Parameswaran, Peng win NSF CAREER Awards
CS Assistant Professors Aditya Parameswaran and Jian Peng have each received a prestigious CAREER Award from the National Science Foundation (NSF) to support their research. Given by the NSF’s Faculty Early Career Development Program, these awards recognize junior faculty who have the potential to serve as academic role models in research and education.
Advancing Open-Ended Crowdsourcing: The Next Frontier in Crowdsourced Data Management
An expert at incorporating humans into data analytics systems, Parameswaran plans to address challenges in managing and optimizing open-ended crowdsourcing. Because there are many tasks that humans do better than computers, especially those that deal with processing images, video, and raw text, crowdsourcing is the main source of high-quality labeled training data for machine learning systems. However, human workers can be expensive, slow, and inaccurate, making these crowdsourcing tasks hard to orchestrate.
Parameswaran’s award-winning dissertation developed optimal ways to leverage crowdsourcing for a variety of fundamental closed-domain data processing tasks. However, open-ended crowdsourcing — where responses from human workers can come from an unbounded set of alternatives — presents a new set of research questions. Despite being widely used, it has not gotten similar attention from researchers, leading to low-quality data and wasted resources. Challenges include deciding which problem-specific open-ended task is appropriate to assign to workers, as well as ascertaining which open-ended responses from workers are correct. Parameswaran’s goal of establishing foundational principles for the efficient data management of open-ended crowdsourcing would allow researchers in machine learning to extend their reach to more challenging domains.
Prior to joining Illinois in 2014, Parameswaran spent a year as a postdoc at MIT CSAIL following his PhD at Stanford University. He has received multiple awards and recognitions, including the IEEE TCDE Early Career Award for contributions to data engineering; outstanding dissertation awards from SIGMOD, SIGKDD, and Stanford University; and five best-of-conference citations for papers at top database and data mining conferences. His previous crowdsourcing research was catalogued in a book that he co-wrote, titled Crowdsourced Data Management: Industry and Academic Perspectives, which also sought to bridge the gap between state-of-the-art research and industrial practice.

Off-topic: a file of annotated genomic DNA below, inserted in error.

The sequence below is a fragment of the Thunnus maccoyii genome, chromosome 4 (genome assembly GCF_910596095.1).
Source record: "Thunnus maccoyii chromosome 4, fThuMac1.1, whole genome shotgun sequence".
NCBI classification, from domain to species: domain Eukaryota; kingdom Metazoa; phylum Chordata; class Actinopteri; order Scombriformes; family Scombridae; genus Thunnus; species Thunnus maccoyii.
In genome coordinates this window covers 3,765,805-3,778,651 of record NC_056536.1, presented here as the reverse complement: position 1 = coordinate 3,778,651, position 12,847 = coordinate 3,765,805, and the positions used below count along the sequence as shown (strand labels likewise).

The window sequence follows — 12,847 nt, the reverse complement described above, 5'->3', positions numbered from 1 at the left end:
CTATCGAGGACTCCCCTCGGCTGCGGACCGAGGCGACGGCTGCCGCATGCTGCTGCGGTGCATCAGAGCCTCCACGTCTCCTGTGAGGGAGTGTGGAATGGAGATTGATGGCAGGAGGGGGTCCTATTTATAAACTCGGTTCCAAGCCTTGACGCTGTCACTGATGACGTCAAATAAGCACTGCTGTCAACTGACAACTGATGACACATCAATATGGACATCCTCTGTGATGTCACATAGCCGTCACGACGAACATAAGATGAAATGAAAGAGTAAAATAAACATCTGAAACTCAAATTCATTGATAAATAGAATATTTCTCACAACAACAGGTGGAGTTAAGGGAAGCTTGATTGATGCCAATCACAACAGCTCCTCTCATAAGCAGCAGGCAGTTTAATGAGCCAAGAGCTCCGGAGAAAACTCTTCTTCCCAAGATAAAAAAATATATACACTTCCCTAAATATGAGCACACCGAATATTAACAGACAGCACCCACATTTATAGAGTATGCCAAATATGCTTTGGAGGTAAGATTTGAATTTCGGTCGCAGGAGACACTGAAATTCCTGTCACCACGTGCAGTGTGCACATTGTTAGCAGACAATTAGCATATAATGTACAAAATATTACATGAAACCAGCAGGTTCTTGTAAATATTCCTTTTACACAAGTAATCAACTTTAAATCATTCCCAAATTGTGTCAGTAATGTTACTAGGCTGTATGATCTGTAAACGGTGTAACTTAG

Large-scale Biological Network Integration with Applications to Automated Function Annotation
Peng designs efficient algorithms for biological data analysis – software tools that are especially important for extracting meaningful information from genomic sequencing data (which is growing at an exponential rate) and from the large repositories of experimental data now being generated by high-throughput techniques in protein analysis and in biotechnology. A comprehensive understanding of the various functional aspects of a gene or a protein is critical for research in biology and in medicine.
In his CAREER-sponsored research, Peng plans to develop a new computational framework to integrate the large amounts of high-resolution data being generated by those applications, with the goal of enabling the annotation of genome-scale gene functions across species. He also aims to create methods to infer functional homology or analogy between genes from different species.
Peng joined Illinois in 2015 after completing a PhD at the Toyota Technological Institute and then spending a year as a postdoc at MIT. He is a prior recipient of a prestigious Sloan Research Fellowship in 2016, a 2017 PhRMA Foundation Award in Informatics, and a 2016-2017 NCSA Faculty Fellowship. Algorithms developed by Peng and his collaborators have been successful in six scientific challenges, including the Critical Assessment of Protein Structure Prediction (CASP) in 2010 and 2016. Peng’s recent research on mapping a gene’s “social network,” published earlier this year in Cell Systems, could provide insights into fighting human disease.